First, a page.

Coalition Troops Assist Afghans in Kandahar After Bombing
American Forces Press Service
WASHINGTON, March 17, 2005 Coalition forces treated more than a dozen Afghans wounded this morning in a bombing in Kandahar that killed five and injured up to 40 people.
About 11:30 a.m., a coalition patrol reported seeing a vehicle explosion in the city. Afghan police secured the area so medical personnel could treat the wounded. A patrol of coalition soldiers and medics also responded to the scene, said Brig. Gen. Jack Sterling, deputy commander of Combined Task Force 76.
"This is a horrible act on the innocent people of Kandahar," he said. "Coalition troops are trained to react in these situations. Our troops will continue to support the Afghan people in their effort to live in a country free of violence."
Following the blast, more than two dozen Afghans were sent to a local hospital for treatment. Thirteen injured Afghans were taken to the coalition base at Kandahar Airfield for treatment. Initial reports were that the patients, many of whom received shrapnel wounds, were in stable condition.
In a separate incident, coalition forces reported another blast on the western edge of Kandahar. Military police responded to what is initially thought to be an improvised explosive device, pending an investigation. No injuries were reported from that explosion. Secretary of State Condoleezza Rice had addressed troops in the Afghan capital of Kabul, about 240 miles away, earlier in the morning.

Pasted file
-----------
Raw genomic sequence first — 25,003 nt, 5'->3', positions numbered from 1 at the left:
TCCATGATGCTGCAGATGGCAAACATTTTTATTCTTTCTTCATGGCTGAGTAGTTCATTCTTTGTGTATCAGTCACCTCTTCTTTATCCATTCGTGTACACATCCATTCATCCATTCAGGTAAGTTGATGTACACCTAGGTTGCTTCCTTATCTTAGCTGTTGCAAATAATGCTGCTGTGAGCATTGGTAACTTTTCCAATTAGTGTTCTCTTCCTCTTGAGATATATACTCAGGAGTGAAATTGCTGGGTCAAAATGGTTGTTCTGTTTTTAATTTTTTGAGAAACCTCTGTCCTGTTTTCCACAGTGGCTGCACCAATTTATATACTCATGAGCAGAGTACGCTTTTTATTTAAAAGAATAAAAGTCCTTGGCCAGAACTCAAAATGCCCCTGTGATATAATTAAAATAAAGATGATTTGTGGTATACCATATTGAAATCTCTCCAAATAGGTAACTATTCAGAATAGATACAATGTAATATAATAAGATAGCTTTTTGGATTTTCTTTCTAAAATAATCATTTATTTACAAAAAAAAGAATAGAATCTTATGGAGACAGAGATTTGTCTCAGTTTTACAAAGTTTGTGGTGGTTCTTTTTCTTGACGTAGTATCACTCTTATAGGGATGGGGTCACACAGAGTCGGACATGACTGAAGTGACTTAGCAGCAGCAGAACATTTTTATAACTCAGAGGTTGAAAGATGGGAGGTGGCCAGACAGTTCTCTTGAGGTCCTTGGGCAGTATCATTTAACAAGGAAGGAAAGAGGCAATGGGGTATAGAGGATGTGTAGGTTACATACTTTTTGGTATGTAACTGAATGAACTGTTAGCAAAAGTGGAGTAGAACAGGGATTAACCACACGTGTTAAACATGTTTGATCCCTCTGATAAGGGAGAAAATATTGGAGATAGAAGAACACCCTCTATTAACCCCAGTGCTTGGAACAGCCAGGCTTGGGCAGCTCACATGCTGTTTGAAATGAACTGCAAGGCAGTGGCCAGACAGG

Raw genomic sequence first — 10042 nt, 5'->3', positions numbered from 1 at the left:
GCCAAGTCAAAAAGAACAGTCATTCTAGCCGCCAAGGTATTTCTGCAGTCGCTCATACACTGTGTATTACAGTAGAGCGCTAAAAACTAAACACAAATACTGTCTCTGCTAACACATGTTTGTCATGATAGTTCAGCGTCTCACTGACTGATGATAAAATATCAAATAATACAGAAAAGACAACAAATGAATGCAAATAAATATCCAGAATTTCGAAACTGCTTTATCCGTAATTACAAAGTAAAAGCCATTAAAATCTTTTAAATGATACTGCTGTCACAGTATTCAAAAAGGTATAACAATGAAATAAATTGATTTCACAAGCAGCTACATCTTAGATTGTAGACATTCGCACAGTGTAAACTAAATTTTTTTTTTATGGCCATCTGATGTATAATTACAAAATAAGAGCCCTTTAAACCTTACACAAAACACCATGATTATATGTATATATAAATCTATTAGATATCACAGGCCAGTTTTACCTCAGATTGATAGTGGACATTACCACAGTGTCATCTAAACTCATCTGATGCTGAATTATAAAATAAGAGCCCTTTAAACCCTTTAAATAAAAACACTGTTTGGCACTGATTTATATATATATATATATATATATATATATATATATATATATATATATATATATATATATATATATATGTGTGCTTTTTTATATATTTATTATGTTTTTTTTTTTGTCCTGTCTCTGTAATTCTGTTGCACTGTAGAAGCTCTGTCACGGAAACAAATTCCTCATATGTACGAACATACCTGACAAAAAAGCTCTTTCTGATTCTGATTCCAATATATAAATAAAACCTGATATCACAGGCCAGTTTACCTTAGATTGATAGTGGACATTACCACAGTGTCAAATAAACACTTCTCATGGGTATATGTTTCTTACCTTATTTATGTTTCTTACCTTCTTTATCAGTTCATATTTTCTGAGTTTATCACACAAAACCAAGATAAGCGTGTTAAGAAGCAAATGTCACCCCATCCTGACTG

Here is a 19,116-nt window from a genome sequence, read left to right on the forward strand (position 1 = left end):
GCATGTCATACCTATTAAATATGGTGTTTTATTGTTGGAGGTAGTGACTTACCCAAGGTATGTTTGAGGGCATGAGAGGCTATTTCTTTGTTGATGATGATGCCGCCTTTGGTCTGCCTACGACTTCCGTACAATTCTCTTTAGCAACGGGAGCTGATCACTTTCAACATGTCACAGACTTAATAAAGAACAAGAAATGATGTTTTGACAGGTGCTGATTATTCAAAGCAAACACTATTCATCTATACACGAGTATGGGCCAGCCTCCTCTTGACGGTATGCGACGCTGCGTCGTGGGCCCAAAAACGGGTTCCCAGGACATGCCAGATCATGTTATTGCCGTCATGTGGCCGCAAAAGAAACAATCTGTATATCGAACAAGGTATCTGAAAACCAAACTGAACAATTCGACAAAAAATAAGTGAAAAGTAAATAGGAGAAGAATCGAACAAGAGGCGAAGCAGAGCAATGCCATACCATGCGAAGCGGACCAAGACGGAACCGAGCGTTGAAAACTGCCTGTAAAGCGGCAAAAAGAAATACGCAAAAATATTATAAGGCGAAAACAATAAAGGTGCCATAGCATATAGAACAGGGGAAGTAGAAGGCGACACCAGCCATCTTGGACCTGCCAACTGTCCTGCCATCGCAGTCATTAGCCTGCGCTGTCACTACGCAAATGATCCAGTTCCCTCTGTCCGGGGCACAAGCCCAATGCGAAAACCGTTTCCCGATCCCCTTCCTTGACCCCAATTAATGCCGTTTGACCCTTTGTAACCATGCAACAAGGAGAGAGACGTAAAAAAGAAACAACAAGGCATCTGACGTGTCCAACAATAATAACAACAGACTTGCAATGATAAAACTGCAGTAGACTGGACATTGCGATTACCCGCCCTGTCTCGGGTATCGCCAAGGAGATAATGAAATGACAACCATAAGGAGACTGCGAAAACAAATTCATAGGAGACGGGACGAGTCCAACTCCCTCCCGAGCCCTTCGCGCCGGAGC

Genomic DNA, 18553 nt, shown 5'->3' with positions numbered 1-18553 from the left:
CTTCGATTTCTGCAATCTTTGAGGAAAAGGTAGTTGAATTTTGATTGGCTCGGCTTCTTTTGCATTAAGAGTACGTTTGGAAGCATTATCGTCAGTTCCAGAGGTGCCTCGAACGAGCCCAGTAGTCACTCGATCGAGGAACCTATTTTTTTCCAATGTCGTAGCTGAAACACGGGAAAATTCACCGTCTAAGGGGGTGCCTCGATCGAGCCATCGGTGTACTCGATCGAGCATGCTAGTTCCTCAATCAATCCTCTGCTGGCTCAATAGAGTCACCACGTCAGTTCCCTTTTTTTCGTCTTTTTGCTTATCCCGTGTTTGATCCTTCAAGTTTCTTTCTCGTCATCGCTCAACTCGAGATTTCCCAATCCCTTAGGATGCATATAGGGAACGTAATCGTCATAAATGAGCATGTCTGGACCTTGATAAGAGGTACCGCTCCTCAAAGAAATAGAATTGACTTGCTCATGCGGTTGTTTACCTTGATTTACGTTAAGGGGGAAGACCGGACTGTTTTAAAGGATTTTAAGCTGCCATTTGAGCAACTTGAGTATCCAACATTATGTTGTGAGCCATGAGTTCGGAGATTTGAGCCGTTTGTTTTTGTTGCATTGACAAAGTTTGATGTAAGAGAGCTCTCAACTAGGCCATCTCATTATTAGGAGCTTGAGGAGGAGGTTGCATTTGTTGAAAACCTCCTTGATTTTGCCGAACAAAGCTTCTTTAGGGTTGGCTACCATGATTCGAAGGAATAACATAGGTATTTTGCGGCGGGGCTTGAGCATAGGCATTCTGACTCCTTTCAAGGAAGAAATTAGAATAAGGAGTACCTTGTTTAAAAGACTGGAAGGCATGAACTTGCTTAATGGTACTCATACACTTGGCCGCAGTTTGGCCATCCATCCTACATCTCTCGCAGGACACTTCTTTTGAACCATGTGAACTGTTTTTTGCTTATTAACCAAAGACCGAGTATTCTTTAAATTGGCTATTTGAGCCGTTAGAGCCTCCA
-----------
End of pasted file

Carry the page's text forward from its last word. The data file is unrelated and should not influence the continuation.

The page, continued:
Elsewhere in Afghanistan, a landmine explosion killed one U.S. soldier and wounded four others in Herat province on March 16.
Soldiers assigned to a military police unit in western Afghanistan were conducting patrols March 15 about 12 miles south of Shindand, a town in Herat province when one of their two vehicles became stuck in mud.
During recovery efforts the following morning, an armored Humvee detonated an anti-tank mine that killed one soldier and wounded four more. Medical evacuation helicopters arrived, but could not land because of more land mines in the area. A specialized helicopter rescue crew trained to handle difficult extractions deployed to the scene and hoisted the injured soldiers into the aircraft. Ordnance disposal units were brought in to clear a path through the mines to the damaged Humvee.
The wounded soldiers were taken to the U.S. base near Shindand, where two were treated and returned to duty. Two others were further evacuated to the U.S. military hospital at Bagram Airfield, where both were reported to be in stable condition.
Meanwhile, in a separate incident, an Afghan civilian vehicle detonated a land mine near where the U.S. vehicle was hit. Five Afghans were killed in the blast, and six others were wounded. Coalition forces evacuated three of the Afghan wounded to a U.S. medical facility near Kandahar. The others were treated at Afghan hospitals. (Compiled from Combined Forces Command Afghanistan news releases.)